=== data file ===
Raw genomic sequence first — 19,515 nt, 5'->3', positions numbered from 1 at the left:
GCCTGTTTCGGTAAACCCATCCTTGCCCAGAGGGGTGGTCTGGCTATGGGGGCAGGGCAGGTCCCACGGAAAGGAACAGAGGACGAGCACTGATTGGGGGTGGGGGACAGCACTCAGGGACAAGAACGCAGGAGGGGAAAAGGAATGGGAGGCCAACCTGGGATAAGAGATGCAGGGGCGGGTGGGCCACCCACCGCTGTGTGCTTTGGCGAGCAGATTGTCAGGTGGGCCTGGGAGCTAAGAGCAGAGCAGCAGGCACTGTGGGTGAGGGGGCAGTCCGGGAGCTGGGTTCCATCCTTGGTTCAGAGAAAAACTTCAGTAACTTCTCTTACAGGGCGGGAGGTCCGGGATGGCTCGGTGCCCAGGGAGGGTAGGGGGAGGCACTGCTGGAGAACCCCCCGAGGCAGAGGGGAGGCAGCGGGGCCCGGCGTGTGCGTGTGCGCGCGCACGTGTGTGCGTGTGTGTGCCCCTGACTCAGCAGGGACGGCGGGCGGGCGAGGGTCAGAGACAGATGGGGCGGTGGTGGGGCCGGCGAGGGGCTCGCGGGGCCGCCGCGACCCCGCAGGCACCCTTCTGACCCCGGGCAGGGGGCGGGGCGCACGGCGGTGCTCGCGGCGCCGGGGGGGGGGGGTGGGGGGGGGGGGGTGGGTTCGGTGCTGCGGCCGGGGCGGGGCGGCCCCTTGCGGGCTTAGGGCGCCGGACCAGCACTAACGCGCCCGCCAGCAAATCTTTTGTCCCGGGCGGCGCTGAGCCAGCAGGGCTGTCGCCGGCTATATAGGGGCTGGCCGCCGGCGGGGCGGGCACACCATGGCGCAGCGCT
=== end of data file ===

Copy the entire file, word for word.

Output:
Raw genomic sequence first — 19,515 nt, 5'->3', positions numbered from 1 at the left:
GCCTGTTTCGGTAAACCCATCCTTGCCCAGAGGGGTGGTCTGGCTATGGGGGCAGGGCAGGTCCCACGGAAAGGAACAGAGGACGAGCACTGATTGGGGGTGGGGGACAGCACTCAGGGACAAGAACGCAGGAGGGGAAAAGGAATGGGAGGCCAACCTGGGATAAGAGATGCAGGGGCGGGTGGGCCACCCACCGCTGTGTGCTTTGGCGAGCAGATTGTCAGGTGGGCCTGGGAGCTAAGAGCAGAGCAGCAGGCACTGTGGGTGAGGGGGCAGTCCGGGAGCTGGGTTCCATCCTTGGTTCAGAGAAAAACTTCAGTAACTTCTCTTACAGGGCGGGAGGTCCGGGATGGCTCGGTGCCCAGGGAGGGTAGGGGGAGGCACTGCTGGAGAACCCCCCGAGGCAGAGGGGAGGCAGCGGGGCCCGGCGTGTGCGTGTGCGCGCGCACGTGTGTGCGTGTGTGTGCCCCTGACTCAGCAGGGACGGCGGGCGGGCGAGGGTCAGAGACAGATGGGGCGGTGGTGGGGCCGGCGAGGGGCTCGCGGGGCCGCCGCGACCCCGCAGGCACCCTTCTGACCCCGGGCAGGGGGCGGGGCGCACGGCGGTGCTCGCGGCGCCGGGGGGGGGGGGTGGGGGGGGGGGGGTGGGTTCGGTGCTGCGGCCGGGGCGGGGCGGCCCCTTGCGGGCTTAGGGCGCCGGACCAGCACTAACGCGCCCGCCAGCAAATCTTTTGTCCCGGGCGGCGCTGAGCCAGCAGGGCTGTCGCCGGCTATATAGGGGCTGGCCGCCGGCGGGGCGGGCACACCATGGCGCAGCGCT